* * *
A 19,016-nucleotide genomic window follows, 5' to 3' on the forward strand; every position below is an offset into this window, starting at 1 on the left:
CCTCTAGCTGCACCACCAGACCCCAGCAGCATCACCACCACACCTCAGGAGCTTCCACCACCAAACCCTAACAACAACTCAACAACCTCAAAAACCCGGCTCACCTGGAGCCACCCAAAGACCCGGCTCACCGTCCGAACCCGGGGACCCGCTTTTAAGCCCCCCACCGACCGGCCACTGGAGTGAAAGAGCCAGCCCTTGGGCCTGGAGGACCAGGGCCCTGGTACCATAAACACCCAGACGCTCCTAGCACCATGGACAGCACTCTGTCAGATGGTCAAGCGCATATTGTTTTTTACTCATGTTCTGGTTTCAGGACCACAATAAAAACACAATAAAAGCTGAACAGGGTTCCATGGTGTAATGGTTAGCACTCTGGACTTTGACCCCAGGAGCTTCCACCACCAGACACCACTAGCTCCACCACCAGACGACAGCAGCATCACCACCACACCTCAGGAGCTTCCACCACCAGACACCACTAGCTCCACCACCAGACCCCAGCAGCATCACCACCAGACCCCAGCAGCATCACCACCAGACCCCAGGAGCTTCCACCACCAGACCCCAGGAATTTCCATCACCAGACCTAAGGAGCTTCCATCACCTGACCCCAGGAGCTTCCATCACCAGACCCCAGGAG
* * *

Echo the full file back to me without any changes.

A 19,016-nucleotide genomic window follows, 5' to 3' on the forward strand; every position below is an offset into this window, starting at 1 on the left:
CCTCTAGCTGCACCACCAGACCCCAGCAGCATCACCACCACACCTCAGGAGCTTCCACCACCAAACCCTAACAACAACTCAACAACCTCAAAAACCCGGCTCACCTGGAGCCACCCAAAGACCCGGCTCACCGTCCGAACCCGGGGACCCGCTTTTAAGCCCCCCACCGACCGGCCACTGGAGTGAAAGAGCCAGCCCTTGGGCCTGGAGGACCAGGGCCCTGGTACCATAAACACCCAGACGCTCCTAGCACCATGGACAGCACTCTGTCAGATGGTCAAGCGCATATTGTTTTTTACTCATGTTCTGGTTTCAGGACCACAATAAAAACACAATAAAAGCTGAACAGGGTTCCATGGTGTAATGGTTAGCACTCTGGACTTTGACCCCAGGAGCTTCCACCACCAGACACCACTAGCTCCACCACCAGACGACAGCAGCATCACCACCACACCTCAGGAGCTTCCACCACCAGACACCACTAGCTCCACCACCAGACCCCAGCAGCATCACCACCAGACCCCAGCAGCATCACCACCAGACCCCAGGAGCTTCCACCACCAGACCCCAGGAATTTCCATCACCAGACCTAAGGAGCTTCCATCACCTGACCCCAGGAGCTTCCATCACCAGACCCCAGGAG